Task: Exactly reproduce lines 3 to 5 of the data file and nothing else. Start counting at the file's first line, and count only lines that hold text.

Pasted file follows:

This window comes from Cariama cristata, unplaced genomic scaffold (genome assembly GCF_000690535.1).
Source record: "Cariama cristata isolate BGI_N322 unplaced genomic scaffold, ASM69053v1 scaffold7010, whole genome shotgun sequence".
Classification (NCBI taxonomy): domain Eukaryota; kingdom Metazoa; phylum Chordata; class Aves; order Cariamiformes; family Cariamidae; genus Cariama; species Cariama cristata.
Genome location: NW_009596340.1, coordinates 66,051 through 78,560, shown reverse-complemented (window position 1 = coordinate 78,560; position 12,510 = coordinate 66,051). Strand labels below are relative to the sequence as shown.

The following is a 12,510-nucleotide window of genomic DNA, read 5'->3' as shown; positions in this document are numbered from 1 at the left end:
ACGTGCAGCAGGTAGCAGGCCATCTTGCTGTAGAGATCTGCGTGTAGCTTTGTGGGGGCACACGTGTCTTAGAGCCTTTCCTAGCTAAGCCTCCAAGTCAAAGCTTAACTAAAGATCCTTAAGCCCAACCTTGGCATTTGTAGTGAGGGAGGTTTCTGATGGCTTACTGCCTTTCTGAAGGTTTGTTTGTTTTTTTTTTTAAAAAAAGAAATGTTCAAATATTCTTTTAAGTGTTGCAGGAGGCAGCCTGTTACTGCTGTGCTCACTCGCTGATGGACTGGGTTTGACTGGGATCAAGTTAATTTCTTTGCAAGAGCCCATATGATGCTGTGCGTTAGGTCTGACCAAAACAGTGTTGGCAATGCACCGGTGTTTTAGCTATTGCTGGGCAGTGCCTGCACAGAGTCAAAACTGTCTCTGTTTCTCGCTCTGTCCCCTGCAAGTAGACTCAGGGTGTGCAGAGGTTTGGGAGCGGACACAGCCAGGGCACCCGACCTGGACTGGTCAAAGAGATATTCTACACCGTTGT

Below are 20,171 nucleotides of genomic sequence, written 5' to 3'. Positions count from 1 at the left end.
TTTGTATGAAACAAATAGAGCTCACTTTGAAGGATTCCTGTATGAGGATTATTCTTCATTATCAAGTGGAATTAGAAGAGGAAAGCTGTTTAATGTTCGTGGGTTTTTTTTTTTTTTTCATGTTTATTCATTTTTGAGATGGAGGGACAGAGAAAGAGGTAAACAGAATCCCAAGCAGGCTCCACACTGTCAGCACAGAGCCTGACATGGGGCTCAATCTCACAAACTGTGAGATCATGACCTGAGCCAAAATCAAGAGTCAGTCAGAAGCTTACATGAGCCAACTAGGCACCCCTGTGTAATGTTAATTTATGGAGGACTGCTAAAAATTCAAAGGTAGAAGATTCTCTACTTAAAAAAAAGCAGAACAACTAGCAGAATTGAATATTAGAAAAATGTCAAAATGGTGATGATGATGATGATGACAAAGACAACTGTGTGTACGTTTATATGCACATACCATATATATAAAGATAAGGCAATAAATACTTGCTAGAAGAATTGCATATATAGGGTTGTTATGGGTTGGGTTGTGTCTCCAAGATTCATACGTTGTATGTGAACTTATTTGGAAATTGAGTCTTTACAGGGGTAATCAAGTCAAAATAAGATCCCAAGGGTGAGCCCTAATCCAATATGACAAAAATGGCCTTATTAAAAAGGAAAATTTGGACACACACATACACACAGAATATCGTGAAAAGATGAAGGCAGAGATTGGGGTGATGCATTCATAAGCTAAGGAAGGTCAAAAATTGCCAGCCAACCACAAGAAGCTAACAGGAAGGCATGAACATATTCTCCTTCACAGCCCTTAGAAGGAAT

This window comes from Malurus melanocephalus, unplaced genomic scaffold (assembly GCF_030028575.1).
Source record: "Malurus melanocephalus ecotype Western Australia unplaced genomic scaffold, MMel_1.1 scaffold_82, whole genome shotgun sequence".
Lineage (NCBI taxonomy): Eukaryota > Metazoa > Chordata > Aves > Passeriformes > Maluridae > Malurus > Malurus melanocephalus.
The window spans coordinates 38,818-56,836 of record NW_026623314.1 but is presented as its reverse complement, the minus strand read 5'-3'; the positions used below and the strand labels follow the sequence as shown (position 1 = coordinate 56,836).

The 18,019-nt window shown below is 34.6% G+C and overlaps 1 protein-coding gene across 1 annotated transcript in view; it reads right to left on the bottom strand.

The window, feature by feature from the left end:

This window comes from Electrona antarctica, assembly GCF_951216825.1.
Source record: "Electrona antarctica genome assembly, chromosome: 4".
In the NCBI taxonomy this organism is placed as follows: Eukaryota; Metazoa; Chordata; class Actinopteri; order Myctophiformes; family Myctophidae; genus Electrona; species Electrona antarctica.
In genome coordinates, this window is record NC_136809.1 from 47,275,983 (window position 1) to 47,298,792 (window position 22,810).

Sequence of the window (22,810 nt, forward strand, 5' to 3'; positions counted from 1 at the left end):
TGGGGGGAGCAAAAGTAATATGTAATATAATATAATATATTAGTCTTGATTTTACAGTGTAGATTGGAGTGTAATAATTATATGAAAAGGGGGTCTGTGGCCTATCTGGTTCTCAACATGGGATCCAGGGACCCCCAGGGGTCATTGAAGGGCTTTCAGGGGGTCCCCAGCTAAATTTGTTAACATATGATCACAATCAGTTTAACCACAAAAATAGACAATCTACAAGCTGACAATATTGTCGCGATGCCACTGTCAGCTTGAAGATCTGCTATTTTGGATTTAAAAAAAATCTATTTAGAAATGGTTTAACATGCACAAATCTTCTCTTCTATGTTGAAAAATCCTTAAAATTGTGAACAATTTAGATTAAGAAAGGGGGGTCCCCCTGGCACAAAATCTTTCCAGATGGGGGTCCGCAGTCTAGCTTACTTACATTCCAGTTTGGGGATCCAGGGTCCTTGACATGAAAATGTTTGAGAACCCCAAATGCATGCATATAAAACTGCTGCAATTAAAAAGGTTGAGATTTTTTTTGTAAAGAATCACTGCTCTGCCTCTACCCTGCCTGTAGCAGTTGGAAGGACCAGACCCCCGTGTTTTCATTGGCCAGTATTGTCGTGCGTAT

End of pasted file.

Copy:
Classification (NCBI taxonomy): domain Eukaryota; kingdom Metazoa; phylum Chordata; class Aves; order Cariamiformes; family Cariamidae; genus Cariama; species Cariama cristata.
Genome location: NW_009596340.1, coordinates 66,051 through 78,560, shown reverse-complemented (window position 1 = coordinate 78,560; position 12,510 = coordinate 66,051). Strand labels below are relative to the sequence as shown.

The following is a 12,510-nucleotide window of genomic DNA, read 5'->3' as shown; positions in this document are numbered from 1 at the left end: